Starter Home vs. Forever Home: Pros & Cons
In today's housing market, a growing number of first-time homeowners are opting to skip over the traditional ‘starter’ home and purchasing their 'forever' home first. This is the home that they plan to live in for the rest of their life. While this strategy of finding a home that will suit all of their future needs won't work for every first-time homebuyer, a 'one-and-done' approach is definitely worth considering.
In this discussion, we'll take a look at the top pros and cons of both a hypothetical starter home and a forever home. If you are a first-time homebuyer, we hope this will help you make a more informed decision about what kind of home you should pursue.
A quick note on terminology before we get started: We'll be using the terms 'starter home' and 'forever home' quite a bit here. We define a starter home as being a standard living space that likely doesn't have all the room and amenities of your dream home but is also more affordable. On the other hand, a forever home has everything you need to raise a family as well as act as your retirement home. With that in mind, let's get started.
For many, the price of the home, and how much you might need for a down payment, is one of the biggest factors in determining the feasibility of a particular house on the market. It's easy to fall in love with a home that's out of your price range (another good reason to get pre-approved early in the process), but there can be more factors in play than simply the sticker price.
- Pro: The lower the price, the lower your monthly mortgage payment tends to be. Since down payments are a function of the price of the home, the amount of resources you need at hand to afford a home will likewise be lower if you can find a great deal. Less dollars going to a monthly payment means more in your pocketbook to address other expenses.
- Con: The full price of a starter home can sometimes be irrelevant since you are, by definition, not planning on staying there indefinitely. Besides that, you often get what you pay for. A starter home may really feel like a starter home due to its lack of space and amenities that a forever home might include.
Build equity earlier
Buying a home is one of the most proven and time-tested ways of building equity. It can also be one of the ways to build generational wealth. We all have to pay for the space to hang our hat, but equity allows you to eventually own that space. Renting, by contrast, is a zero-sum game, where you will never be able to own the space, and you have no control over how much you will pay to stay there.
- Pro: Building equity is a long game. It can take years to accumulate enough equity for you to borrow against with a home equity loan, HELOC, cash-out refi or similar method. So, getting started early can have lasting advantages over your lifetime. A starter home allows you to get the ball rolling, which can be greatly beneficial.
- Con: There really isn't a downside to building equity, which makes this entry on our list one of the most compelling reasons to get your proverbial foot in the door as early as you can. As we discussed above, a starter home's overall lower price may allow you to build equity sooner rather than later, which is always a good thing.
Any homeowner can tell you that maintenance on a home can be challenging to say the least. These costs have to be factored into your overall thinking when buying a home, because when something breaks, you'll be responsible for repairing it. On the surface, it might seem like a starter home might have fewer maintenance costs, but there are a few other factors that need consideration.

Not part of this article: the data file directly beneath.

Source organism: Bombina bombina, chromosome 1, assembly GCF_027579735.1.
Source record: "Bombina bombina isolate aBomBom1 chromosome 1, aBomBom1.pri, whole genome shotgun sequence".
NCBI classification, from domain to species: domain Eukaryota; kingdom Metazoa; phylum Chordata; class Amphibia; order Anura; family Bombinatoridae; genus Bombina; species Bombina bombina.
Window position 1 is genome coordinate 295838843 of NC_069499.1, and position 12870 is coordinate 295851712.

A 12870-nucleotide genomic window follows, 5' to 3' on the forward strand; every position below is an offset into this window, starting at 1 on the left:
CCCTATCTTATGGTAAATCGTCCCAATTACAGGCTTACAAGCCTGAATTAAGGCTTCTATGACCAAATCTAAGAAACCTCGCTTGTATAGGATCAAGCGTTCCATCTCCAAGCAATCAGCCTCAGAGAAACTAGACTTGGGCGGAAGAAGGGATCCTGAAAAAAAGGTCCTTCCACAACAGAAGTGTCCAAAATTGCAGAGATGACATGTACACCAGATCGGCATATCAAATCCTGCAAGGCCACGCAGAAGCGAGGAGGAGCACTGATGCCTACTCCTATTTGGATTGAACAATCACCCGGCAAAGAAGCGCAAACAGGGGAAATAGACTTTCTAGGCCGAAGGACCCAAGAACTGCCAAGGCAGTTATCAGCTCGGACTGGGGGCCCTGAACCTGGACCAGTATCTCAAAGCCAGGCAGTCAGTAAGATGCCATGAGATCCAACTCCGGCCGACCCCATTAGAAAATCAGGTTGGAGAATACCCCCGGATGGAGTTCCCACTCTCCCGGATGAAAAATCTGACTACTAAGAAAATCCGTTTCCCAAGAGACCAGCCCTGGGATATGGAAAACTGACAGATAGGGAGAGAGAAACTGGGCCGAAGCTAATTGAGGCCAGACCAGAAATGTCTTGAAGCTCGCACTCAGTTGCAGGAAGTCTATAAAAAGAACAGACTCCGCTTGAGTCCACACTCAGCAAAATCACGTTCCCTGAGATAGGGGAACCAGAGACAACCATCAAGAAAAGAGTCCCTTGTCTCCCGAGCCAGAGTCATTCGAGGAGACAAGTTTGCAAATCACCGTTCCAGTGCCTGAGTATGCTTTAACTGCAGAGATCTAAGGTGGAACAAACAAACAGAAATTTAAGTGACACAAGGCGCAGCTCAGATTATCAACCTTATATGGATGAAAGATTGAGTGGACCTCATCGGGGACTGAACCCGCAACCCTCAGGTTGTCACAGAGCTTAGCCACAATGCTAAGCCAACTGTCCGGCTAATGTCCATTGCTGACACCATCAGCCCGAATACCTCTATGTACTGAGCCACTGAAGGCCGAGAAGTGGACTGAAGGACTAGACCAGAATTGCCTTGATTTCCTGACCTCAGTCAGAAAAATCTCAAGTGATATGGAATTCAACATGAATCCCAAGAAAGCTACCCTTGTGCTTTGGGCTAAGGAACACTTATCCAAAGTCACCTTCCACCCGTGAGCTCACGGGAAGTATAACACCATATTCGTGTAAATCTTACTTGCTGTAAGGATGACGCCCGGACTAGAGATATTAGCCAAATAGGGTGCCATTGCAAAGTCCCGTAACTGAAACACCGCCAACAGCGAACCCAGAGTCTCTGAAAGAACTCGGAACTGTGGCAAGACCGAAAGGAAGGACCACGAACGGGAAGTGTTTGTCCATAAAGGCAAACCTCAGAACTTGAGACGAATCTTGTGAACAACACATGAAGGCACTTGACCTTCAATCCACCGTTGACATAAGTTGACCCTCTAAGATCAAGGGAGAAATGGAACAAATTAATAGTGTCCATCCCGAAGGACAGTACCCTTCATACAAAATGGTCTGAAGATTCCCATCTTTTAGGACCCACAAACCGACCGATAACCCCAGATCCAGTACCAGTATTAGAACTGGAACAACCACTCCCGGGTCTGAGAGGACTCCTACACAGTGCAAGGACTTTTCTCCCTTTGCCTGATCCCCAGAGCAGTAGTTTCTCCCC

- Pro: Likely, your starter home will be smaller and less complex than your forever home. A smaller space and fewer amenities will probably require less upkeep to maintain. Replacing the roof on a 2,000 square-foot house, for instance, is almost certainly going to be less overall than a home that measures 5,000 square feet.
- Con: The age of your starter home can play a role in what the maintenance on your home will look like. A small home that was built in the 1970s might have a lower price, but you might be looking at major repairs just to keep it in good order. A newer home might wind up with less maintenance required since its systems are built to a modern standard with less time on them to wear out.
With so many markets struggling with housing inventory, the availability of homes is one of the key factors in becoming a homeowner. After all, you can't buy a house if there aren't any houses to buy. It stands to reason that, depending on the market conditions in your area, finding a home that will meet your immediate needs will probably be easier to find than a dream home that checks all the boxes on your list. This can play a major part in deciding whether to go ahead and buy or hold out for something else later on.
- Pro: A real, tangible home that's within reach is generally preferable over the dreams of a home that may never materialize. If you're already feeling the sting of not having your own space and/or your family needs a roof over their head immediately, a starter home may be just the solution you've been looking for.
- Con: If you have a clear idea of what you want your dream home to be, settling for whatever you can find might force you to make concessions or redefine some of your 'must-haves' to match the available properties. In this case, perhaps a new home construction might make more sense since it side-steps the issue of inventory and allows you to directly influence the new home to align with your vision.